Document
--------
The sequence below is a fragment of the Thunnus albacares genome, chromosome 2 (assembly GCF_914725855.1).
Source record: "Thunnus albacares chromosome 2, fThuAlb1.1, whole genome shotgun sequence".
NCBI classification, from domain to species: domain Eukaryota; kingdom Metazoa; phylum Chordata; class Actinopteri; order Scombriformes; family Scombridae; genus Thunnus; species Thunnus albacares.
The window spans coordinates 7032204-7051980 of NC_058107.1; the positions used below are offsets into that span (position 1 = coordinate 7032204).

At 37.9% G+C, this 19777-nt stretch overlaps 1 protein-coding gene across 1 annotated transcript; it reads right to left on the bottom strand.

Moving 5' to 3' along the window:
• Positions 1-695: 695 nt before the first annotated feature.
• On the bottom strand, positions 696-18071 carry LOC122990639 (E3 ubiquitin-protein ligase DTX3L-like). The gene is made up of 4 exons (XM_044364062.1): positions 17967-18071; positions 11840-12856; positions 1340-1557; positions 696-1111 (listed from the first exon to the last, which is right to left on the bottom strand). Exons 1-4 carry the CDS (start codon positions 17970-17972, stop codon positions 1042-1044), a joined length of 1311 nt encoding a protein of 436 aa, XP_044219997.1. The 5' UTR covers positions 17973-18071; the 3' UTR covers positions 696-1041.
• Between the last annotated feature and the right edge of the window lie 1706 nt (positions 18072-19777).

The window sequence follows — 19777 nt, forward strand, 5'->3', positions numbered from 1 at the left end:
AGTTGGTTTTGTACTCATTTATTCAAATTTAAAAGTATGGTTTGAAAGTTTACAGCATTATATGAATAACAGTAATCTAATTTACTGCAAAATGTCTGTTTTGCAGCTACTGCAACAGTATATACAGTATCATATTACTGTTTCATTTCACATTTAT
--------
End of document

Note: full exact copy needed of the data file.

The sequence below is a fragment of the Thunnus albacares genome, chromosome 2 (assembly GCF_914725855.1).
Source record: "Thunnus albacares chromosome 2, fThuAlb1.1, whole genome shotgun sequence".
NCBI classification, from domain to species: domain Eukaryota; kingdom Metazoa; phylum Chordata; class Actinopteri; order Scombriformes; family Scombridae; genus Thunnus; species Thunnus albacares.
The window spans coordinates 7032204-7051980 of NC_058107.1; the positions used below are offsets into that span (position 1 = coordinate 7032204).

At 37.9% G+C, this 19777-nt stretch overlaps 1 protein-coding gene across 1 annotated transcript; it reads right to left on the bottom strand.

Moving 5' to 3' along the window:
• Positions 1-695: 695 nt before the first annotated feature.
• On the bottom strand, positions 696-18071 carry LOC122990639 (E3 ubiquitin-protein ligase DTX3L-like). The gene is made up of 4 exons (XM_044364062.1): positions 17967-18071; positions 11840-12856; positions 1340-1557; positions 696-1111 (listed from the first exon to the last, which is right to left on the bottom strand). Exons 1-4 carry the CDS (start codon positions 17970-17972, stop codon positions 1042-1044), a joined length of 1311 nt encoding a protein of 436 aa, XP_044219997.1. The 5' UTR covers positions 17973-18071; the 3' UTR covers positions 696-1041.
• Between the last annotated feature and the right edge of the window lie 1706 nt (positions 18072-19777).

The window sequence follows — 19777 nt, forward strand, 5'->3', positions numbered from 1 at the left end:
AGTTGGTTTTGTACTCATTTATTCAAATTTAAAAGTATGGTTTGAAAGTTTACAGCATTATATGAATAACAGTAATCTAATTTACTGCAAAATGTCTGTTTTGCAGCTACTGCAACAGTATATACAGTATCATATTACTGTTTCATTTCACATTTAT